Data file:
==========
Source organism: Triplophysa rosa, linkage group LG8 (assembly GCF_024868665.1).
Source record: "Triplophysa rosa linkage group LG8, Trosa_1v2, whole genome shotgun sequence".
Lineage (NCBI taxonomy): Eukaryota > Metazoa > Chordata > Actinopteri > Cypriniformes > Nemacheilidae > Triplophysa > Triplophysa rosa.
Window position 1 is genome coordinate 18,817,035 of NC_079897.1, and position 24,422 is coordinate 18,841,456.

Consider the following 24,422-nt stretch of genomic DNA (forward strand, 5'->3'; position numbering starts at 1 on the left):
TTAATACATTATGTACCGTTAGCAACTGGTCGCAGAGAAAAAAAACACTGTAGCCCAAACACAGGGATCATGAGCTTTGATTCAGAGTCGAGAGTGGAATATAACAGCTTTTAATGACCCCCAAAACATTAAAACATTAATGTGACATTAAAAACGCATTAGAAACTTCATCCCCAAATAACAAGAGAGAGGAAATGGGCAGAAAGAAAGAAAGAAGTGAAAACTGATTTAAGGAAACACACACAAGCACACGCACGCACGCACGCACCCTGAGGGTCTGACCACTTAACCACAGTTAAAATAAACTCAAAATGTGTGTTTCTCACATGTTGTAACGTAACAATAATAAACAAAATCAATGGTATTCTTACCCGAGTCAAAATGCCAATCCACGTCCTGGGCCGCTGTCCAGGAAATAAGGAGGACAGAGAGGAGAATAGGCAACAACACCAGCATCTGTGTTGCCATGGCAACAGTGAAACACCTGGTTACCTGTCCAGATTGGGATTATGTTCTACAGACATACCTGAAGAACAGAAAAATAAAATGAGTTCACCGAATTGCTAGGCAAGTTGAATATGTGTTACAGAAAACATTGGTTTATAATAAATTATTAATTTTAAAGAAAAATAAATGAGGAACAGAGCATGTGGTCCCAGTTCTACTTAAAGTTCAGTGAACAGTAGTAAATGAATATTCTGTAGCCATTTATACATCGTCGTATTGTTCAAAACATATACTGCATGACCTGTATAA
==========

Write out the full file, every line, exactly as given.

Source organism: Triplophysa rosa, linkage group LG8 (assembly GCF_024868665.1).
Source record: "Triplophysa rosa linkage group LG8, Trosa_1v2, whole genome shotgun sequence".
Lineage (NCBI taxonomy): Eukaryota > Metazoa > Chordata > Actinopteri > Cypriniformes > Nemacheilidae > Triplophysa > Triplophysa rosa.
Window position 1 is genome coordinate 18,817,035 of NC_079897.1, and position 24,422 is coordinate 18,841,456.

Consider the following 24,422-nt stretch of genomic DNA (forward strand, 5'->3'; position numbering starts at 1 on the left):
TTAATACATTATGTACCGTTAGCAACTGGTCGCAGAGAAAAAAAACACTGTAGCCCAAACACAGGGATCATGAGCTTTGATTCAGAGTCGAGAGTGGAATATAACAGCTTTTAATGACCCCCAAAACATTAAAACATTAATGTGACATTAAAAACGCATTAGAAACTTCATCCCCAAATAACAAGAGAGAGGAAATGGGCAGAAAGAAAGAAAGAAGTGAAAACTGATTTAAGGAAACACACACAAGCACACGCACGCACGCACGCACCCTGAGGGTCTGACCACTTAACCACAGTTAAAATAAACTCAAAATGTGTGTTTCTCACATGTTGTAACGTAACAATAATAAACAAAATCAATGGTATTCTTACCCGAGTCAAAATGCCAATCCACGTCCTGGGCCGCTGTCCAGGAAATAAGGAGGACAGAGAGGAGAATAGGCAACAACACCAGCATCTGTGTTGCCATGGCAACAGTGAAACACCTGGTTACCTGTCCAGATTGGGATTATGTTCTACAGACATACCTGAAGAACAGAAAAATAAAATGAGTTCACCGAATTGCTAGGCAAGTTGAATATGTGTTACAGAAAACATTGGTTTATAATAAATTATTAATTTTAAAGAAAAATAAATGAGGAACAGAGCATGTGGTCCCAGTTCTACTTAAAGTTCAGTGAACAGTAGTAAATGAATATTCTGTAGCCATTTATACATCGTCGTATTGTTCAAAACATATACTGCATGACCTGTATAA